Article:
With cooler temperatures elevating the risk of contracting COVID-19, it’s more important than ever to spend time outdoors. This winter, we’re providing more options than ever to help you do just that. We have six programs designed to address every level of outdoor enthusiast, from the backcountry explorer who’s comfortable going off the grid, to the aspiring hiker yet to set foot on a natural surface trail. We’ll start with the latter:
Another weekend after a week of rain is upon us. Another weekend in which we apparently dodge a bullet and enjoy adventure-worthy weather. In the Piedmont, for instance, we’re looking at temperatures in the low 80s on Saturday, high 80s on Sunday. It should be in the mid to upper 60s when you wake, there’s a chance of thunderstorms Saturday afternoon. Father’s Day (Sunday) is looking good for an outing with pops.
Sunday, we expanded our horizons for safe-distance recreation: we took a paddle trip.
We’ve been walking, walking, walking our neighborhood for the past little bit (check out our Morning Walk with Joe on Facebook Live every morning at 7:30). But Sunday, the weather was grand — sunny, with temperatures in the mid-80s — and it seemed that time on the water would be restorative. And a safe and responsible way to get out.
When Rod Broadbelt began leading hikes at Umstead State Park more than two decades ago, they were events not for the feint of foot. Rod had just retired to Cary, moving from the Philadelphia area where he was a member of a competitive hiking club.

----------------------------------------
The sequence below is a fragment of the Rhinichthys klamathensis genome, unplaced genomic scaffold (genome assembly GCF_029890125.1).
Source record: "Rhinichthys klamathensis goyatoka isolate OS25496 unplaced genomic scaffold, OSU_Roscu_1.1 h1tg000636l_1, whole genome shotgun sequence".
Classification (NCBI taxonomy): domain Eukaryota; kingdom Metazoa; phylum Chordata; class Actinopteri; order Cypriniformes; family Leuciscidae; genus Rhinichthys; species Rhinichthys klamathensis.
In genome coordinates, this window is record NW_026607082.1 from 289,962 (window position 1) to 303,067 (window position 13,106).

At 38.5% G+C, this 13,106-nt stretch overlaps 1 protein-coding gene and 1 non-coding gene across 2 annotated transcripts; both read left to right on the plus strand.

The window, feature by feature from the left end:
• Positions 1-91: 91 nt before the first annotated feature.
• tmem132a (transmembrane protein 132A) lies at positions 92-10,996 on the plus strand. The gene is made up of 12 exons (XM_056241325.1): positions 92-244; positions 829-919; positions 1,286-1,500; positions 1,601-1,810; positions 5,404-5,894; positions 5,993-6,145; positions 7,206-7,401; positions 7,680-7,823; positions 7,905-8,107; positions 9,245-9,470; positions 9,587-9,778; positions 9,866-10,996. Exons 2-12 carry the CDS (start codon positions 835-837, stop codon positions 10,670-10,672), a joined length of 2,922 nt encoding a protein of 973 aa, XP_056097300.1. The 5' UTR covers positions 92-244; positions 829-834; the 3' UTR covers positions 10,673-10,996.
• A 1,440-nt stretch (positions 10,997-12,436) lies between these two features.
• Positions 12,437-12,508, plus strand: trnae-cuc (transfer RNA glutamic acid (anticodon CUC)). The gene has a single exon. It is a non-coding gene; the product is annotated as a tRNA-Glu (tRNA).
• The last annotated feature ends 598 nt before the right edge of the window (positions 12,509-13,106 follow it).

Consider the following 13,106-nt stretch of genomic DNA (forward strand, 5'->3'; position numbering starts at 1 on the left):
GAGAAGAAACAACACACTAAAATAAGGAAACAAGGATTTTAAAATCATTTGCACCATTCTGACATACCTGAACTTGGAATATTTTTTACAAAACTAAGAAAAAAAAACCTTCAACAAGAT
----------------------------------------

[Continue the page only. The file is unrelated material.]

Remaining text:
Competitive hiking? you ask.
A little rain in the forecast for Saturday, a lot of sun in the forecast for Sunday. And temperatures in the 50s and low 60s along the way. Sounds like a great weekend to get out and explore.
Flatty Creek Paddle, Saturday, 9 a.m., Goose Creek State Park, Washington. Flatty Creek is a great example of not having to paddle far to see a lot. Good thing, because Flatty Creek doesn’t run very far. But oh what you’ll see on this waterway that pinches to the point where you can touch the branches of the wax myrtle, red bay and groundsel tree along the banks. A great place to paddle with someone — in this case a park ranger — who can show you which is the wax myrtle, which is the red bay. It’s free, but space is limited and reservations are required, by calling the park office at 252.923.2191. Learn more about Goose Creek State Park here.